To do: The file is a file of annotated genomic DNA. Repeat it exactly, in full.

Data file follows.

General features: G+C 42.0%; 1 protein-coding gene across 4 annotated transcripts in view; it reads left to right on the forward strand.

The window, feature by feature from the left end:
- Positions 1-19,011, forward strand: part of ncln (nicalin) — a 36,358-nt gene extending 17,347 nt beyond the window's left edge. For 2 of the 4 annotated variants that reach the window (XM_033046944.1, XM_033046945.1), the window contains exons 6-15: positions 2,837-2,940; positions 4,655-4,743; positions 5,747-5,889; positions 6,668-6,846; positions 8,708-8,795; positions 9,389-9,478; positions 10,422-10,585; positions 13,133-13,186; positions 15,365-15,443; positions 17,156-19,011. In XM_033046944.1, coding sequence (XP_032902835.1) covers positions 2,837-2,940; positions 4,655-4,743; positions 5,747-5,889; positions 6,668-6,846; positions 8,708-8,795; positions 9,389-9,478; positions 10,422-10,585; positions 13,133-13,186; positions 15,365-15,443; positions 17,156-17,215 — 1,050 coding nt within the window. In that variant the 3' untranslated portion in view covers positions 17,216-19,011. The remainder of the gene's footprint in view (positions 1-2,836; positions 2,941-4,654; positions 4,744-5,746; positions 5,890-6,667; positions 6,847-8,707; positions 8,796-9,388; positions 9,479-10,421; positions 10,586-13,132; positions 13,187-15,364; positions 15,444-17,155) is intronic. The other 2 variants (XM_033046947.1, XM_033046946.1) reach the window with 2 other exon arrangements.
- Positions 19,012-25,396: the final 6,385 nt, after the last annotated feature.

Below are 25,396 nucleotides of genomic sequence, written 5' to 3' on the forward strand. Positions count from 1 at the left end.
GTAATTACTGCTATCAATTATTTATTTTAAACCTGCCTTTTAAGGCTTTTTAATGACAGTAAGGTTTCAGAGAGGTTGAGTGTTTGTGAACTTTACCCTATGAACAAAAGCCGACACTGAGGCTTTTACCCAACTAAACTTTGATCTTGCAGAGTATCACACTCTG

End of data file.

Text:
General features: G+C 42.0%; 1 protein-coding gene across 4 annotated transcripts in view; it reads left to right on the forward strand.

The window, feature by feature from the left end:
- Positions 1-19,011, forward strand: part of ncln (nicalin) — a 36,358-nt gene extending 17,347 nt beyond the window's left edge. For 2 of the 4 annotated variants that reach the window (XM_033046944.1, XM_033046945.1), the window contains exons 6-15: positions 2,837-2,940; positions 4,655-4,743; positions 5,747-5,889; positions 6,668-6,846; positions 8,708-8,795; positions 9,389-9,478; positions 10,422-10,585; positions 13,133-13,186; positions 15,365-15,443; positions 17,156-19,011. In XM_033046944.1, coding sequence (XP_032902835.1) covers positions 2,837-2,940; positions 4,655-4,743; positions 5,747-5,889; positions 6,668-6,846; positions 8,708-8,795; positions 9,389-9,478; positions 10,422-10,585; positions 13,133-13,186; positions 15,365-15,443; positions 17,156-17,215 — 1,050 coding nt within the window. In that variant the 3' untranslated portion in view covers positions 17,216-19,011. The remainder of the gene's footprint in view (positions 1-2,836; positions 2,941-4,654; positions 4,744-5,746; positions 5,890-6,667; positions 6,847-8,707; positions 8,796-9,388; positions 9,479-10,421; positions 10,586-13,132; positions 13,187-15,364; positions 15,444-17,155) is intronic. The other 2 variants (XM_033046947.1, XM_033046946.1) reach the window with 2 other exon arrangements.
- Positions 19,012-25,396: the final 6,385 nt, after the last annotated feature.

Below are 25,396 nucleotides of genomic sequence, written 5' to 3' on the forward strand. Positions count from 1 at the left end.
GTAATTACTGCTATCAATTATTTATTTTAAACCTGCCTTTTAAGGCTTTTTAATGACAGTAAGGTTTCAGAGAGGTTGAGTGTTTGTGAACTTTACCCTATGAACAAAAGCCGACACTGAGGCTTTTACCCAACTAAACTTTGATCTTGCAGAGTATCACACTCTG